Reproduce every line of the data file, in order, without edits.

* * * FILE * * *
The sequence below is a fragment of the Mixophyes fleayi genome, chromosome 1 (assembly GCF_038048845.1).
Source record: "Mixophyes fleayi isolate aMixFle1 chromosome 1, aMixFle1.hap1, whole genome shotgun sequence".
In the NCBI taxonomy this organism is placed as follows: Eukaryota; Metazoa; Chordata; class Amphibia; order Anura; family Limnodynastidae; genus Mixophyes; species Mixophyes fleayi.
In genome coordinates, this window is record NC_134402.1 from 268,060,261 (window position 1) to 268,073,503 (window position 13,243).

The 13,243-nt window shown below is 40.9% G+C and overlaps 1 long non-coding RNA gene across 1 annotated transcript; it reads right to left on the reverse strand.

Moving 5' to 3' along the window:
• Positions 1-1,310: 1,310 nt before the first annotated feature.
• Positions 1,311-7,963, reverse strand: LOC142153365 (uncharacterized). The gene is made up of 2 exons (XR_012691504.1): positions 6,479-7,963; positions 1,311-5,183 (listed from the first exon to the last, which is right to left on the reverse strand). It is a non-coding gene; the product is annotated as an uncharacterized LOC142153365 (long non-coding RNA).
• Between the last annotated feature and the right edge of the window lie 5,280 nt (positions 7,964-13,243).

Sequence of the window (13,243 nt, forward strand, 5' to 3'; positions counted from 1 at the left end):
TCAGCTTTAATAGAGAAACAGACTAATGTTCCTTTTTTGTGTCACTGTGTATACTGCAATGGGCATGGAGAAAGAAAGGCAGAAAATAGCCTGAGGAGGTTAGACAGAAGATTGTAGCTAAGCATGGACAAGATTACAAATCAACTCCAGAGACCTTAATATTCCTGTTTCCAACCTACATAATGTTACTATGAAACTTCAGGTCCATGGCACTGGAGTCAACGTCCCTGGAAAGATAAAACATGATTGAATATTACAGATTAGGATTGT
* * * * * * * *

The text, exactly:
The sequence below is a fragment of the Mixophyes fleayi genome, chromosome 1 (assembly GCF_038048845.1).
Source record: "Mixophyes fleayi isolate aMixFle1 chromosome 1, aMixFle1.hap1, whole genome shotgun sequence".
In the NCBI taxonomy this organism is placed as follows: Eukaryota; Metazoa; Chordata; class Amphibia; order Anura; family Limnodynastidae; genus Mixophyes; species Mixophyes fleayi.
In genome coordinates, this window is record NC_134402.1 from 268,060,261 (window position 1) to 268,073,503 (window position 13,243).

The 13,243-nt window shown below is 40.9% G+C and overlaps 1 long non-coding RNA gene across 1 annotated transcript; it reads right to left on the reverse strand.

Moving 5' to 3' along the window:
• Positions 1-1,310: 1,310 nt before the first annotated feature.
• Positions 1,311-7,963, reverse strand: LOC142153365 (uncharacterized). The gene is made up of 2 exons (XR_012691504.1): positions 6,479-7,963; positions 1,311-5,183 (listed from the first exon to the last, which is right to left on the reverse strand). It is a non-coding gene; the product is annotated as an uncharacterized LOC142153365 (long non-coding RNA).
• Between the last annotated feature and the right edge of the window lie 5,280 nt (positions 7,964-13,243).

Sequence of the window (13,243 nt, forward strand, 5' to 3'; positions counted from 1 at the left end):
TCAGCTTTAATAGAGAAACAGACTAATGTTCCTTTTTTGTGTCACTGTGTATACTGCAATGGGCATGGAGAAAGAAAGGCAGAAAATAGCCTGAGGAGGTTAGACAGAAGATTGTAGCTAAGCATGGACAAGATTACAAATCAACTCCAGAGACCTTAATATTCCTGTTTCCAACCTACATAATGTTACTATGAAACTTCAGGTCCATGGCACTGGAGTCAACGTCCCTGGAAAGATAAAACATGATTGAATATTACAGATTAGGATTGT